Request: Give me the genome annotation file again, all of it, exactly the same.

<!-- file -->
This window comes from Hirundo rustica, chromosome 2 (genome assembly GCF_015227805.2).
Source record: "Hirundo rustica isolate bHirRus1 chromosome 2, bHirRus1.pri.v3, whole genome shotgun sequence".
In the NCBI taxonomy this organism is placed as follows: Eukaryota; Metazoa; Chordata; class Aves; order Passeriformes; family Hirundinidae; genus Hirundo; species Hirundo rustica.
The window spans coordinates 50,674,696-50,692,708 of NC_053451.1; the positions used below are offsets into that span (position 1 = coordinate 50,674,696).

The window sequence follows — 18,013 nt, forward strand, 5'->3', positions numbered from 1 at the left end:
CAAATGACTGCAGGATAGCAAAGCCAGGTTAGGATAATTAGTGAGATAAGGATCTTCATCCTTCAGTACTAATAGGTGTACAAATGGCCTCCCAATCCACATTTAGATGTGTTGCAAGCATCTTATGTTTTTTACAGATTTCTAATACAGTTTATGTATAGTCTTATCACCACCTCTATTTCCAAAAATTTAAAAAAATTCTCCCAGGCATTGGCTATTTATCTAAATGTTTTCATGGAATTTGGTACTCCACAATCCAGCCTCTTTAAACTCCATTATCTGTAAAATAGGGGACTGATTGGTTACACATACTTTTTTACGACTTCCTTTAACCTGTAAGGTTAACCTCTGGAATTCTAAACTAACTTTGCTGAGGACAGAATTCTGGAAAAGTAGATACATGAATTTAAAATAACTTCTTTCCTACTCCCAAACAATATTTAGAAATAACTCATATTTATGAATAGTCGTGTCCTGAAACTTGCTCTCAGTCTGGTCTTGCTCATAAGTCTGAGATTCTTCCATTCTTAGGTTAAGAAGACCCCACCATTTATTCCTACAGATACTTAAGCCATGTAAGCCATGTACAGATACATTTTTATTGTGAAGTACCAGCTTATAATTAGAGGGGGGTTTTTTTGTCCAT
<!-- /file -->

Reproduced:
This window comes from Hirundo rustica, chromosome 2 (genome assembly GCF_015227805.2).
Source record: "Hirundo rustica isolate bHirRus1 chromosome 2, bHirRus1.pri.v3, whole genome shotgun sequence".
In the NCBI taxonomy this organism is placed as follows: Eukaryota; Metazoa; Chordata; class Aves; order Passeriformes; family Hirundinidae; genus Hirundo; species Hirundo rustica.
The window spans coordinates 50,674,696-50,692,708 of NC_053451.1; the positions used below are offsets into that span (position 1 = coordinate 50,674,696).

The window sequence follows — 18,013 nt, forward strand, 5'->3', positions numbered from 1 at the left end:
CAAATGACTGCAGGATAGCAAAGCCAGGTTAGGATAATTAGTGAGATAAGGATCTTCATCCTTCAGTACTAATAGGTGTACAAATGGCCTCCCAATCCACATTTAGATGTGTTGCAAGCATCTTATGTTTTTTACAGATTTCTAATACAGTTTATGTATAGTCTTATCACCACCTCTATTTCCAAAAATTTAAAAAAATTCTCCCAGGCATTGGCTATTTATCTAAATGTTTTCATGGAATTTGGTACTCCACAATCCAGCCTCTTTAAACTCCATTATCTGTAAAATAGGGGACTGATTGGTTACACATACTTTTTTACGACTTCCTTTAACCTGTAAGGTTAACCTCTGGAATTCTAAACTAACTTTGCTGAGGACAGAATTCTGGAAAAGTAGATACATGAATTTAAAATAACTTCTTTCCTACTCCCAAACAATATTTAGAAATAACTCATATTTATGAATAGTCGTGTCCTGAAACTTGCTCTCAGTCTGGTCTTGCTCATAAGTCTGAGATTCTTCCATTCTTAGGTTAAGAAGACCCCACCATTTATTCCTACAGATACTTAAGCCATGTAAGCCATGTACAGATACATTTTTATTGTGAAGTACCAGCTTATAATTAGAGGGGGGTTTTTTTGTCCAT